Australian search planes have been diverted to find two
objects in the southern Indian Ocean "possibly related" to the search
for the missing Malaysia Airlines flight MH370.The Australian
Maritime Safety Authority (AMSA) says it has received an expert
assessment of commercial satellite imagery of objects it suspects may be
debris from the flight.AMSA spokesman John Young says the images indicate that one of the objects measures around 24 metres in length.
Mr Young emphasised the objects may be difficult to locate and they may not be related to the search.
objects are relatively indistinct on the imagery. I don't profess to be
an expert in assessing the imagery, but those who are expert indicate
they are credible sightings," he said."The indications to me is
of objects that are a reasonable size and probably awash with water
bobbing up and down under the surface."Four aircraft have been reoriented to an area 2,500 kilometres south-west of Perth as a result of the information.
An RAAF pilot flies an AP-3C Orion over the Indian Ocean yesterday. (ADF: Hamish Paterson)
Prime Minister Tony Abbott told Parliament
this afternoon that he has spoken with his Malaysian counterpart but
warned the objects may not be related to the search.Flight MH370 has been missing since it disappeared en route to Beijing from Malaysia on March 8.
So far the investigation has focused on the possibility that the plane was deliberately diverted from its flight path.
The plane is thought to have travelled in either of two directions: north west into Asia or south west into the Indian Ocean.
Australia has been leading the search in the southern vector, specifically an area 3,000 kilometres south-west of Perth.
says the search zone covers 600,000 square kilometres of ocean and has
been plotted using data based on the last satellite relay signals sent
by the plane.The search now encompasses an area stretching 7.7
million square kilometres - an area larger than the entire land mass of
Australia.MH370 thought likely to have flown into Indian OceanLast
night a source close to the investigation told Reuters that authorities
probing the jet's disappearance believed it most likely flew into the
southern Indian Ocean.That view was based on the lack of any
evidence from countries along the northern corridor that the plane
entered their airspace, and the failure to find any trace of wreckage in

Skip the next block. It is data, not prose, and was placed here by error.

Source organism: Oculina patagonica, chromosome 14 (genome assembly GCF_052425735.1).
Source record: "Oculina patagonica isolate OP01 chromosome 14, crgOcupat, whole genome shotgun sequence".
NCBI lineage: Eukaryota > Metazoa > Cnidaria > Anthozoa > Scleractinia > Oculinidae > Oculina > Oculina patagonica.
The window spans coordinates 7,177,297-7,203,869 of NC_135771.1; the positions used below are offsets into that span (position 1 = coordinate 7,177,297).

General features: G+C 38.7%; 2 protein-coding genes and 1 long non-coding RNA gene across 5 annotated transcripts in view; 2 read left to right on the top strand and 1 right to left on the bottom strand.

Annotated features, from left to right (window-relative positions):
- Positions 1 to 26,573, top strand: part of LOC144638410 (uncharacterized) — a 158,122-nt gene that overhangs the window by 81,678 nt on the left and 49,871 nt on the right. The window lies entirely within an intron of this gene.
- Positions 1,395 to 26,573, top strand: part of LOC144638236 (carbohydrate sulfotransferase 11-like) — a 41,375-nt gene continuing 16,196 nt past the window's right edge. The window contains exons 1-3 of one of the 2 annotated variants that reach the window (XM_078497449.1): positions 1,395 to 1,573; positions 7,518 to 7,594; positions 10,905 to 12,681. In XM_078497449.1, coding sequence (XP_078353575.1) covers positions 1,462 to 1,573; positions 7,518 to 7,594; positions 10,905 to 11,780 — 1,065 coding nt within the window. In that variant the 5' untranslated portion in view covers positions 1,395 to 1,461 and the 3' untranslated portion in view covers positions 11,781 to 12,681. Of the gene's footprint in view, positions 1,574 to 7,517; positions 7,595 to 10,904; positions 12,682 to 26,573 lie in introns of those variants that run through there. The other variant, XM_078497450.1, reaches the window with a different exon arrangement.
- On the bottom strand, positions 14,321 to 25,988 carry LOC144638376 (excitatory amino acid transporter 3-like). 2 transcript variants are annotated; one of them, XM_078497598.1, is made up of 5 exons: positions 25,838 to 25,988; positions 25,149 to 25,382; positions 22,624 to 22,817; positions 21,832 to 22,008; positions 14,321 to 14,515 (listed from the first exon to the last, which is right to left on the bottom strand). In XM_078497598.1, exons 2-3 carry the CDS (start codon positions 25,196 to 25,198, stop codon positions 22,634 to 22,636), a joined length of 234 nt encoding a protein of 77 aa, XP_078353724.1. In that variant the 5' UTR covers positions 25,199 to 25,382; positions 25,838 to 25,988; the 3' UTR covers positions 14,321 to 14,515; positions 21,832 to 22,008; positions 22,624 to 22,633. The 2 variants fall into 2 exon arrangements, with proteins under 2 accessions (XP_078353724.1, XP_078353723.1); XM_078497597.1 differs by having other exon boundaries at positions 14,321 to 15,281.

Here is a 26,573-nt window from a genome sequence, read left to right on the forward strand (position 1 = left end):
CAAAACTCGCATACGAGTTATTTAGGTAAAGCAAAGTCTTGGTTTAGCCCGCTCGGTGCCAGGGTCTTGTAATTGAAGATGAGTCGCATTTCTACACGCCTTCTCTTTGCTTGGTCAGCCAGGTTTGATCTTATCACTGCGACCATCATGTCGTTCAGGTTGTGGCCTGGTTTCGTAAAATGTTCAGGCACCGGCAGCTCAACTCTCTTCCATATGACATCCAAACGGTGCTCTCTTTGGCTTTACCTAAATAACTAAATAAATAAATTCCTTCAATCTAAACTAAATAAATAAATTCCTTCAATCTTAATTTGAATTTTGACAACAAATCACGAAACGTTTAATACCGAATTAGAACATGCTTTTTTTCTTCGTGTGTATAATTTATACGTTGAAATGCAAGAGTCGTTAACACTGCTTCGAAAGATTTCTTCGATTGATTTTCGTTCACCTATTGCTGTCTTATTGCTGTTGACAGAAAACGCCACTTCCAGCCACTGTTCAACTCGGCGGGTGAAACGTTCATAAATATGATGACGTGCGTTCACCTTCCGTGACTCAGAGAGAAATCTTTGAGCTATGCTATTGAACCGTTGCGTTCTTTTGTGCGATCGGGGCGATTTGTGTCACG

searches in the upper part of the southern corridor."The working
assumption is that it went south, and furthermore that it went to the
southern end of that corridor," said the source, who spoke on condition
of anonymity.China, which is leading the northern corridor search
with Kazakhstan, said it had not yet found any sign of the aircraft
crossing into its territory.Malaysian and US officials believe
the aircraft was deliberately diverted perhaps thousands of miles off
course, but an exhaustive background search of the passengers and crew
aboard has not yielded anything that might explain why.Last week,
a source familiar with official US assessments said it was thought most
likely the plane flew south, where it presumably would have run out of
fuel and crashed into the sea.Overcome relatives grow angry with bungled investigationMalaysian
authorities have launched an investigation after anguished Chinese
relatives of passengers on the missing flight stormed into a media
centre in Kuala Lumpur yesterday, calling on authorities to "give us
back our families".Two-thirds of the 239 people on the missing
flight are Chinese and the drip feed of often conflicting information
has sparked fury among desperate relatives and drawn condemnation from
Chinese authorities.Amid chaotic scenes, the relatives were
besieged by camera-wielding reporters awaiting the start of a daily
press briefing by Malaysian officials on the search for the missing
aircraft.Shouting and crying, the relatives unfurled a banner
that accused the Malaysian authorities of withholding information and
not doing enough to find the plane."They give different messages every day. Where's the flight now? We can't stand it anymore," one woman wailed.
More details soon.
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